Another session looked at opposites in poetry. A wonderful example is Simon Armitage's You're Beautiful. This is one poem that is better heard and here is Armitage reading it himself, click here. Not all poets do their work justice, but Armitage is an excellent reader and brings his words to life.
There were exercises set around each topic, but I'm afraid the Indoor Writer is still not up to sharing her poetry. She's waiting on the next Vogon Poetry Festival before taking that particular plunge.
However, after attending Lynn Jennings' excellent workshop at West Sussex Writers meeting last week she now knows all the tricks. Lynn talked about 'Performing your work' or as she put it: doing justice to your gems. With both poetry and prose examples read by well known actors (on CD, not the real thing) she worked us through 'The P's of Performance': here are a smattering of her top tips ...
Prepare - read it aloud at home or to someone first
Posture - try not to cover your face with the book, remember body language speaks volumes!
Pausing - stand and PAUSE before you launch into reading
Pace - take your time! (the audience is unlikely to run away...)
Pitch - think about varying the pitch, breathing properly will help!
Power - for just a few moments the audience is putty in your hands ...
Paint - try to paint the picture you want the listeners to see in their mind's eye
Passion - this is about enthusiasm, but it can also be about confident serenity
Production - when you read your work it's a mini-production, so help the audience to enjoy it to the full
Presence - believe in yourself and the audience will believe in you too
Personality - we each bring different gifts to share and remember 'you can't please all of the people' etc
We listened to the same poem read by different actors and discussed our preferences. This almost ended in a writers' punch-up (poetry fans are an emotive bunch) as the room fell into disagreement over the better reading of Dylan Thomas' Fern Hill: Richard Burton or Michael Williams. Sorry, but I'm a Burton fan through and through. His version was sublime.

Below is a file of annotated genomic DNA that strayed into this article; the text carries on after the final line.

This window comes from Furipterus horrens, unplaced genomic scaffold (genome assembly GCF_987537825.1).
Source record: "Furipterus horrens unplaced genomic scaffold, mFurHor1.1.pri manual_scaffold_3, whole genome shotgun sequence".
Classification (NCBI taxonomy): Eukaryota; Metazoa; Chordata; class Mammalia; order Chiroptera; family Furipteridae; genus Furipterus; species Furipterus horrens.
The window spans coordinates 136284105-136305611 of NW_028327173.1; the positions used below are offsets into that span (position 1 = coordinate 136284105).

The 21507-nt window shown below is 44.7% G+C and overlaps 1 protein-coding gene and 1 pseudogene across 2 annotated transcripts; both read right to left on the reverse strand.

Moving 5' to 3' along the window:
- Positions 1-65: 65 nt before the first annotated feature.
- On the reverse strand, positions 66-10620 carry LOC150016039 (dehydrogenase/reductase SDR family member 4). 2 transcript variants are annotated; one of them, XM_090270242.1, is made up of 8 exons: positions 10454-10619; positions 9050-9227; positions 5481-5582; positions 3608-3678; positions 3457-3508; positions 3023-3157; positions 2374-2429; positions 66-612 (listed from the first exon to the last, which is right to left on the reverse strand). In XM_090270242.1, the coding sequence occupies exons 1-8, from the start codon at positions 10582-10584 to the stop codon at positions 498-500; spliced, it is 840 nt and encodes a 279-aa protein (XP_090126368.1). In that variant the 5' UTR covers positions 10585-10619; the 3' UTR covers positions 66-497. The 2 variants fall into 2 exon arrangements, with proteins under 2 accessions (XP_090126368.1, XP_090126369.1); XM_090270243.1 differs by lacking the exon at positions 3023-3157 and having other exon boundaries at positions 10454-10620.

Finally, I'd like to share this reading with you. WH Auden's poem Funeral Blues (popularly known as Stop all the Clocks) became immortal after being read by John Hannah during the film 'Four Weddings and a Funeral'. I read it recently and hated it - to me it seemed such a flimsy, almost comic poem, not a fitting epitaph to a loved one, nor capturing true grief. And then I heard Lindsay Duncan reading the poem, you can listen here. It was as if I was hearing the poem for the first time. The emotion resonates in her low, barely contained voice, and it seriously got to me.
If like the Indoor Writer you are a little scared by poetry and couldn't tell a villanelle from a pekingese then I recommend the anthologies of modern poetry published by Bloodaxe (edited by Neil Astley, photo top right): Staying Alive, Being Alive and Being Human. You can dip into these at your leisure to discover new poems and revisit old favourites. And if you want to learn more about poetry forms and history then these have just been recommended to me (but not yet read):
The making of a poem - Boland and Strand
Poetry the basics - Jeffrey Wainwright
Poetry Handbook - John Lennard
Are there any poems that have gotten to you? Please share.